Crouch, William (DNB00)

CROUCH, WILLIAM (1628–1710), member of the Society of Friends, born 5 April 1628 at Penton by Weyhill, near Andover, Hampshire, was the son of a substantial yeoman. His father died in William's infancy, and the child had little more education than his mother, a woman of strong puritan feeling, could supply. In 1646 he was apprenticed to an upholsterer of Cornhill, and afterwards set up for himself in the same trade in a shop in Spread Eagle Court, Finch Lane, Cornhill. After enduring much torment owing to religious doubts, Crouch met in 1654 Edward Burrough [q. v.] and Francis Howgill, and under their influence openly joined the Friends' Society in 1656. His mother and sister, who were residing near Bristol at the time, took the same step. On 19 April 1661 a distress was levied on Crouch's house on his refusal to pay the rate for the repair of the church of St. Benet Fink, and a month later he was committed to the Poultry compter for eight days on declining to take the usual oath on being elected scavenger of Broad Street ward. In July he refused to pay tithes; was thrown into prison, and remained there for nearly two years. From the Poultry compter he addressed a long letter to Samuel Clarke (1599–1683) [q. v.], rector of St. Benet Fink, arguing the unscriptural character of tithes, and on 21 July 1662 Clarke replied, but the rector took no notice of two further epistles sent to him by Crouch in August. Crouch afterwards entered into a controversy about swearing with William Wickers, the prison chaplain, and Richard Greenway, who was for a time Crouch's companion in prison, helped Crouch in the composition of his letters. In 1662, while still a prisoner, Crouch was elected constable of his parish, and on paying the fine imposed on him on his declining to accept office, he was released from the compter. In 1666 Crouch's house by Finch Lane was burned in the fire, and he opened a new shop in Gracechurch Street. In 1670 he was charged with contravening the Conventicle Acts by attending quakers' meetings, and was fined 10l. He appealed to a high court of justice against this judgment, without result. In 1675 he came into conflict with John Clyffe, rector of St. Benet Fink, on the old question of tithes, and a distress was levied on his goods. On 23 June 1683 Crouch with George Whitehead had an interview with Archbishop Sancroft at Lambeth, and complained of the persecution which his sect suffered. Late in life Crouch wrote a full account of his sufferings, with notices of George Fox, Burrough, Pearson, and other friends. He died 13 Nov. 1710, aged 82, and was buried in the Friends' burying-place at Winchmore Hill, Middlesex. Crouch married twice. His second wife, Ruth Brown, was of his own way of thinking, and their marriage was privately solemnised at his house in Finch Lane in 1659. She died 2 Feb. 1709–10, aged 72. By his first wife Crouch had two children. A rare mezzotint of one William Crouch, signed ‘N. Tucker, pinx. 1725,’ is extant. Below are verses in praise of ‘Honest Will Crouch.’ It is probable that this is a portrait of the quaker. Crouch published in his lifetime ‘The Enormous Sin of Covetousness detected,’ Lond. 1708, with an epistle by Richard Claridge [q. v.] In 1712 Claridge edited, with an account of the author, Crouch's autobiography under the title of ‘Posthuma Christiana, or a Collection of some Papers of William Crouch.’ The book was reprinted as ‘Memoirs of William Crouch’ and formed vol. xi. of the Friends' Library, Philadelphia, 1847.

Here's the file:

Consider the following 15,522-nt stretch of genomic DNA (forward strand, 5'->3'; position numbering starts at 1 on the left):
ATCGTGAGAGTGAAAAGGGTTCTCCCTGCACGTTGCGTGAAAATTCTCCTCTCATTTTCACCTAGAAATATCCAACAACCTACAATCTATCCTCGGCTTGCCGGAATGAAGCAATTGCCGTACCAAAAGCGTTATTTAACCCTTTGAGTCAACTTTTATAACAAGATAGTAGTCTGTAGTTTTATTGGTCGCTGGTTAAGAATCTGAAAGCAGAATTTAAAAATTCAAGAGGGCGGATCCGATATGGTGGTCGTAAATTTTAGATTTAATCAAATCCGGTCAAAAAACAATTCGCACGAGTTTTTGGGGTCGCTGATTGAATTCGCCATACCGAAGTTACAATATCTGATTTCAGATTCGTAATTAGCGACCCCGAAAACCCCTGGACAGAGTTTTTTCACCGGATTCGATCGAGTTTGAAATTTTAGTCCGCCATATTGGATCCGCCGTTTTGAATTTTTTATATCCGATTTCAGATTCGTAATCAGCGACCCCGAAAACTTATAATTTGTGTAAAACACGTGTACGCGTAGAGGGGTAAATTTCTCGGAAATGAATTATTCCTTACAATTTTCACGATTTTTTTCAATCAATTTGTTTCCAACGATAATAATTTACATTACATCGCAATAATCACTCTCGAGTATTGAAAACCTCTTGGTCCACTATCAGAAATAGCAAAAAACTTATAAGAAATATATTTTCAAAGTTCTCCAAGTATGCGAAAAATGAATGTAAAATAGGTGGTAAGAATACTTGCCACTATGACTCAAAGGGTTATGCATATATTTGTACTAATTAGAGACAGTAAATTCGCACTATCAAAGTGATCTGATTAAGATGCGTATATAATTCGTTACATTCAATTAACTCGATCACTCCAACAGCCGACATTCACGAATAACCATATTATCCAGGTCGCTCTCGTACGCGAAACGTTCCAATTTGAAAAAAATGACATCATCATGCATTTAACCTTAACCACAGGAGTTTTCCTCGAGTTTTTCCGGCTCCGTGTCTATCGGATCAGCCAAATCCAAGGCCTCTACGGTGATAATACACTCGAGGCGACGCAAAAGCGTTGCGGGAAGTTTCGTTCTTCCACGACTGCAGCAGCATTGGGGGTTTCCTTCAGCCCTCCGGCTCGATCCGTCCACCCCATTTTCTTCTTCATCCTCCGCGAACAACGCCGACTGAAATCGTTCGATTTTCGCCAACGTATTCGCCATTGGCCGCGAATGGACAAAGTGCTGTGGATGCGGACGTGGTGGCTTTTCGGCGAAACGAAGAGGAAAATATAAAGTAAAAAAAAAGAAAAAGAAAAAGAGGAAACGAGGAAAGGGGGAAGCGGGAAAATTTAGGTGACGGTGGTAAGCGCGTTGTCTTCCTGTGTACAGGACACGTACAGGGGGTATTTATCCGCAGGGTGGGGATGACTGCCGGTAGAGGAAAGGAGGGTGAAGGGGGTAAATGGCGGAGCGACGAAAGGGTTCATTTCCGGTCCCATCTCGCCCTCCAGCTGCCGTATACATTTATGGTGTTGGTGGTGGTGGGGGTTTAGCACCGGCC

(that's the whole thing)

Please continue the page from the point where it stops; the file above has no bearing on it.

[Crouch's Posthuma Christiana; Smith's Friends' Books; Brit. Mus. Cat.; Notes and Queries, 5th ser. i. 228.]

S. L. L.